I wrote a personal Bash library and scripting framework that uses GNU shtool to do a rather accurate platform detection.
GNU shtool is a very portable set of scripts that contains, among other useful things, the 'shtool platform' command. Here is the output of:
shtool platform -v -F "%sc (%ac) %st (%at) %sp (%ap)"
on a few different machines:
Mac OS X Leopard:
4.4BSD/Mach3.0 (iX86) Apple Darwin 9.6.0 (i386) Apple Mac OS X 10.5.6 (iX86)
Ubuntu Jaunty server:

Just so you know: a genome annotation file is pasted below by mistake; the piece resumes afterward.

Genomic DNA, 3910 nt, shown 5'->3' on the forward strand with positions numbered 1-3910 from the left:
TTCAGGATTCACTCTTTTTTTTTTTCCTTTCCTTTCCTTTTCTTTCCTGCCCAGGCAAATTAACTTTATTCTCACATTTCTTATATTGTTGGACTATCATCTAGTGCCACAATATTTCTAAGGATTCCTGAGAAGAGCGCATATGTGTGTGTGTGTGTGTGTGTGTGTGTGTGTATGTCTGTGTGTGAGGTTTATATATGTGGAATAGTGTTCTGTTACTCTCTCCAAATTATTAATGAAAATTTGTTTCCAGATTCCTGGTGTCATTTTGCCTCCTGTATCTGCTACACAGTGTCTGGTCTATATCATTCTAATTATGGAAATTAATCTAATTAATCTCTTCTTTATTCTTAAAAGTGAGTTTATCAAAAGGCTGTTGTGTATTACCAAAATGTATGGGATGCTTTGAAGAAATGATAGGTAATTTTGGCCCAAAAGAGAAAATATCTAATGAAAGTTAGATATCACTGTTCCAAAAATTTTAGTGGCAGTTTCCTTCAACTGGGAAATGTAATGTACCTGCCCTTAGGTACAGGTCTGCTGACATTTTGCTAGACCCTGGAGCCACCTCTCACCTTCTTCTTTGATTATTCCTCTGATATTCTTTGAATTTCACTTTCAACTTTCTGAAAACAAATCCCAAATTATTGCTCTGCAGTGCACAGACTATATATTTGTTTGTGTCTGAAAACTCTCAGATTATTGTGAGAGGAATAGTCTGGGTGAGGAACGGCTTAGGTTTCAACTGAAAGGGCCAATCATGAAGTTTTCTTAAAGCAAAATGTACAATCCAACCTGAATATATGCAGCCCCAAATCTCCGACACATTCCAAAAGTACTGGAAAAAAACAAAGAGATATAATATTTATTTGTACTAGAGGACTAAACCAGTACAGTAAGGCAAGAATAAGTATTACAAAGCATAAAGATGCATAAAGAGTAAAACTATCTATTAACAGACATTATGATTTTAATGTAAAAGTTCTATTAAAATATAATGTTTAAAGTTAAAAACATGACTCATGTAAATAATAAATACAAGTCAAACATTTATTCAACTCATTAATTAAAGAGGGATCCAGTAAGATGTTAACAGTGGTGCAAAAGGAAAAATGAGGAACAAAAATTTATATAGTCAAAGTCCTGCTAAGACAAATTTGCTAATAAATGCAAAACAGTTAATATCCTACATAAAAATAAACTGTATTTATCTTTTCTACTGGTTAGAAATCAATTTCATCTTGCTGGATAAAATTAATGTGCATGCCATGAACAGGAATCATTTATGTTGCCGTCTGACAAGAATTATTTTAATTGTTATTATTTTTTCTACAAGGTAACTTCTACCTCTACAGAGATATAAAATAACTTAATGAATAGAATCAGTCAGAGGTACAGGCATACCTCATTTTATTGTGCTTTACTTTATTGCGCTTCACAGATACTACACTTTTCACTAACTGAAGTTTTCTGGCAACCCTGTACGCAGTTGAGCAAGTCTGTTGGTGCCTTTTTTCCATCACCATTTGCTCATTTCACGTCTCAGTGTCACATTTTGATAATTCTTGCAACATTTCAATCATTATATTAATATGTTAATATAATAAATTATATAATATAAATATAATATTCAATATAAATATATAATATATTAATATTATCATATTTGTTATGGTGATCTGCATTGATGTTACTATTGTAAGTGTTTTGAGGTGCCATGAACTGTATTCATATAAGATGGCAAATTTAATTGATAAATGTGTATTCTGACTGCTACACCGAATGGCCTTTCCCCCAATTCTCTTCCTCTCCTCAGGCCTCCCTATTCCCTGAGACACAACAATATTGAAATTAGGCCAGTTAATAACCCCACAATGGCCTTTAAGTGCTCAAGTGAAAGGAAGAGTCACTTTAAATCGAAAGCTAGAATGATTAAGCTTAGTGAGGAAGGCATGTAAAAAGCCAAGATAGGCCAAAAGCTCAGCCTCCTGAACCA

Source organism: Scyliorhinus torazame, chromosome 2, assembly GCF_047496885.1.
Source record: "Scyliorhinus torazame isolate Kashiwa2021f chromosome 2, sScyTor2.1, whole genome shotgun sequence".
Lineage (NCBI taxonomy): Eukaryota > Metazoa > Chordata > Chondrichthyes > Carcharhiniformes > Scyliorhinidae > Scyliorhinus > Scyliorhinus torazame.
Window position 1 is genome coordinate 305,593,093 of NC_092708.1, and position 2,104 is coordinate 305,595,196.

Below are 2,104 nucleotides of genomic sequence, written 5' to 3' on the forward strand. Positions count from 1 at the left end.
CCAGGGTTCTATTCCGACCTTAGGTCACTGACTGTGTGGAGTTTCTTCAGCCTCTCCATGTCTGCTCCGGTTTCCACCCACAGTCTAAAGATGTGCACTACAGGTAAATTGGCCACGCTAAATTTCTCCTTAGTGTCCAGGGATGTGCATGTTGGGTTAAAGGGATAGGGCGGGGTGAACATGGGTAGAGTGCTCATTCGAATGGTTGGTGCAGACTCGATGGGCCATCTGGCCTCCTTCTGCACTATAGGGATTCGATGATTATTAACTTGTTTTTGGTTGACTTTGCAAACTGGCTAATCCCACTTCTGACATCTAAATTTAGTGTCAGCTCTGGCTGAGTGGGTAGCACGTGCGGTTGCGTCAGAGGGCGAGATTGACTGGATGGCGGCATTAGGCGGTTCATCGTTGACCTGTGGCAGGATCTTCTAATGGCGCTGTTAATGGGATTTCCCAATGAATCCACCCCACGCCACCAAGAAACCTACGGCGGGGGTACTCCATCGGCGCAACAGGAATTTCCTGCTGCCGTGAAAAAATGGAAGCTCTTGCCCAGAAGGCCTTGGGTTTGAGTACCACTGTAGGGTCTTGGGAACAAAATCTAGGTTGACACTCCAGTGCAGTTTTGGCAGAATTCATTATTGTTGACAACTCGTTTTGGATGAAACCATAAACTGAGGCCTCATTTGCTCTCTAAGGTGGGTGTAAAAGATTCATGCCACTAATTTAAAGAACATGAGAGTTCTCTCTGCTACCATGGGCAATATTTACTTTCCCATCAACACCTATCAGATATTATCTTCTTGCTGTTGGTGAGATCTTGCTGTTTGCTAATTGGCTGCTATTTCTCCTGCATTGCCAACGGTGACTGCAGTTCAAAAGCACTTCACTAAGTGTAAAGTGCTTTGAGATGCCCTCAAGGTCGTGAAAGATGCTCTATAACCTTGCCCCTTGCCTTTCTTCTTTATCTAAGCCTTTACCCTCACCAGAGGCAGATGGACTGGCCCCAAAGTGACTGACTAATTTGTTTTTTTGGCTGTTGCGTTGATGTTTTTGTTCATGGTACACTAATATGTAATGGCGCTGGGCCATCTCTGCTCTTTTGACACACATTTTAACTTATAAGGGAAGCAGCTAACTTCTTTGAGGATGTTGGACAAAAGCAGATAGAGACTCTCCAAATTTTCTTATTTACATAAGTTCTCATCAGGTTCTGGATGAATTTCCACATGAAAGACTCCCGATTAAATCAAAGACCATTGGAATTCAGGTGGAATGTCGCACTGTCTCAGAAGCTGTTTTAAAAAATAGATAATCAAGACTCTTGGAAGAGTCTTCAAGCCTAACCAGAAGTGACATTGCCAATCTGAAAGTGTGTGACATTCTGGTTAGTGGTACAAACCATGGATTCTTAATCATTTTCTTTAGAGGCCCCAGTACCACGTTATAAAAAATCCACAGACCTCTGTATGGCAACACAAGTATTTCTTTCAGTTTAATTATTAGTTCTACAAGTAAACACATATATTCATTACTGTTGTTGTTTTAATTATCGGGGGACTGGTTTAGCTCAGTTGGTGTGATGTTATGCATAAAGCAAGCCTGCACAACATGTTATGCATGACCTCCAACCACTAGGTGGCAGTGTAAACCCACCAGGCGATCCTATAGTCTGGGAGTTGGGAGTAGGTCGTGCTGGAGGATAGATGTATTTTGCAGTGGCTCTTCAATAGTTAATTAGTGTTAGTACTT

LSB (iX86) GNU/Linux 2.9/2.6 (i686) Ubuntu 9.04 (iX86)
LSB (iX86) GNU/Linux 2.7/2.6 (i686) Debian GNU/Linux 5.0 (iX86)
This produces pretty satisfactory results, as you can see. GNU shtool is a little slow, so I actually store and update the platform identification in a file on the system that my scripts call. It's my framework, so that works for me, but your mileage may vary.
Now, you'll have to find a way to package shtool with your scripts, but it's not a hard exercise. You can always fall back on uname output, also.
I missed the post by Teddy about
config.guess (somehow). These are very similar scripts, but not the same. I personally use shtool for other uses as well, and it has been working quite well for me.